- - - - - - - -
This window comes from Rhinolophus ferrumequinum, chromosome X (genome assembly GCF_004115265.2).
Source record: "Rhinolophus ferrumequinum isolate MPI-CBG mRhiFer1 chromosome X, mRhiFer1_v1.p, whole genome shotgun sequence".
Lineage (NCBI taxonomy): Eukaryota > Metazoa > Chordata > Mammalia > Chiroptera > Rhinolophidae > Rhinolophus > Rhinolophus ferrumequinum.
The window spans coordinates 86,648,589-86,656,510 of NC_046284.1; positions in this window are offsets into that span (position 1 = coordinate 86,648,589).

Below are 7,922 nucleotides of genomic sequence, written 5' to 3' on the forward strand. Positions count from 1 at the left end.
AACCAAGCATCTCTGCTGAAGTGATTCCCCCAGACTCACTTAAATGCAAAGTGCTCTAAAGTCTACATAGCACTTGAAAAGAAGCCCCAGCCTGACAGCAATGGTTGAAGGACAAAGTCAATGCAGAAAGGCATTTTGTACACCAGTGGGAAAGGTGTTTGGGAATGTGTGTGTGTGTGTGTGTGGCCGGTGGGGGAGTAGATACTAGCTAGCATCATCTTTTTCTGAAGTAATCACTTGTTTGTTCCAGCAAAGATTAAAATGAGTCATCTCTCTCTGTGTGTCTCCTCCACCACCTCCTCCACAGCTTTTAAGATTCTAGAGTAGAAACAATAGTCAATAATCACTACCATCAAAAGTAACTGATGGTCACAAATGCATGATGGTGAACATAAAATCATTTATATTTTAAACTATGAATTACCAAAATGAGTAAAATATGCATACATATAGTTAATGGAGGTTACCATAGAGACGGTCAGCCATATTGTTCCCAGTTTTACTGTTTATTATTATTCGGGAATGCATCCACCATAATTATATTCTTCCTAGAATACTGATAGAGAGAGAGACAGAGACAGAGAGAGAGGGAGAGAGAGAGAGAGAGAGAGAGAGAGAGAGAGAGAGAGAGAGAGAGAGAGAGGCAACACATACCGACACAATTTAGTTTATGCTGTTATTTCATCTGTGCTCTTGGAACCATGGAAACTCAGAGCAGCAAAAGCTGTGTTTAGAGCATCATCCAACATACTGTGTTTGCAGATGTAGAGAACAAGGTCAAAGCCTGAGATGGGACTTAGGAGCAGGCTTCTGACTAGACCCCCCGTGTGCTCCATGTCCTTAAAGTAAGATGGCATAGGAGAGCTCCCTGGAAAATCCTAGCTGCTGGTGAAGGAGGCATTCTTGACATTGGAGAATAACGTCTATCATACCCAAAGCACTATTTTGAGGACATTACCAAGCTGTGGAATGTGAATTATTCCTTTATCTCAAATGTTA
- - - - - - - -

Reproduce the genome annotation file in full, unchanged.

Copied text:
This window comes from Rhinolophus ferrumequinum, chromosome X (genome assembly GCF_004115265.2).
Source record: "Rhinolophus ferrumequinum isolate MPI-CBG mRhiFer1 chromosome X, mRhiFer1_v1.p, whole genome shotgun sequence".
Lineage (NCBI taxonomy): Eukaryota > Metazoa > Chordata > Mammalia > Chiroptera > Rhinolophidae > Rhinolophus > Rhinolophus ferrumequinum.
The window spans coordinates 86,648,589-86,656,510 of NC_046284.1; positions in this window are offsets into that span (position 1 = coordinate 86,648,589).

Below are 7,922 nucleotides of genomic sequence, written 5' to 3' on the forward strand. Positions count from 1 at the left end.
AACCAAGCATCTCTGCTGAAGTGATTCCCCCAGACTCACTTAAATGCAAAGTGCTCTAAAGTCTACATAGCACTTGAAAAGAAGCCCCAGCCTGACAGCAATGGTTGAAGGACAAAGTCAATGCAGAAAGGCATTTTGTACACCAGTGGGAAAGGTGTTTGGGAATGTGTGTGTGTGTGTGTGTGGCCGGTGGGGGAGTAGATACTAGCTAGCATCATCTTTTTCTGAAGTAATCACTTGTTTGTTCCAGCAAAGATTAAAATGAGTCATCTCTCTCTGTGTGTCTCCTCCACCACCTCCTCCACAGCTTTTAAGATTCTAGAGTAGAAACAATAGTCAATAATCACTACCATCAAAAGTAACTGATGGTCACAAATGCATGATGGTGAACATAAAATCATTTATATTTTAAACTATGAATTACCAAAATGAGTAAAATATGCATACATATAGTTAATGGAGGTTACCATAGAGACGGTCAGCCATATTGTTCCCAGTTTTACTGTTTATTATTATTCGGGAATGCATCCACCATAATTATATTCTTCCTAGAATACTGATAGAGAGAGAGACAGAGACAGAGAGAGAGGGAGAGAGAGAGAGAGAGAGAGAGAGAGAGAGAGAGAGAGAGAGAGAGAGAGAGGCAACACATACCGACACAATTTAGTTTATGCTGTTATTTCATCTGTGCTCTTGGAACCATGGAAACTCAGAGCAGCAAAAGCTGTGTTTAGAGCATCATCCAACATACTGTGTTTGCAGATGTAGAGAACAAGGTCAAAGCCTGAGATGGGACTTAGGAGCAGGCTTCTGACTAGACCCCCCGTGTGCTCCATGTCCTTAAAGTAAGATGGCATAGGAGAGCTCCCTGGAAAATCCTAGCTGCTGGTGAAGGAGGCATTCTTGACATTGGAGAATAACGTCTATCATACCCAAAGCACTATTTTGAGGACATTACCAAGCTGTGGAATGTGAATTATTCCTTTATCTCAAATGTTA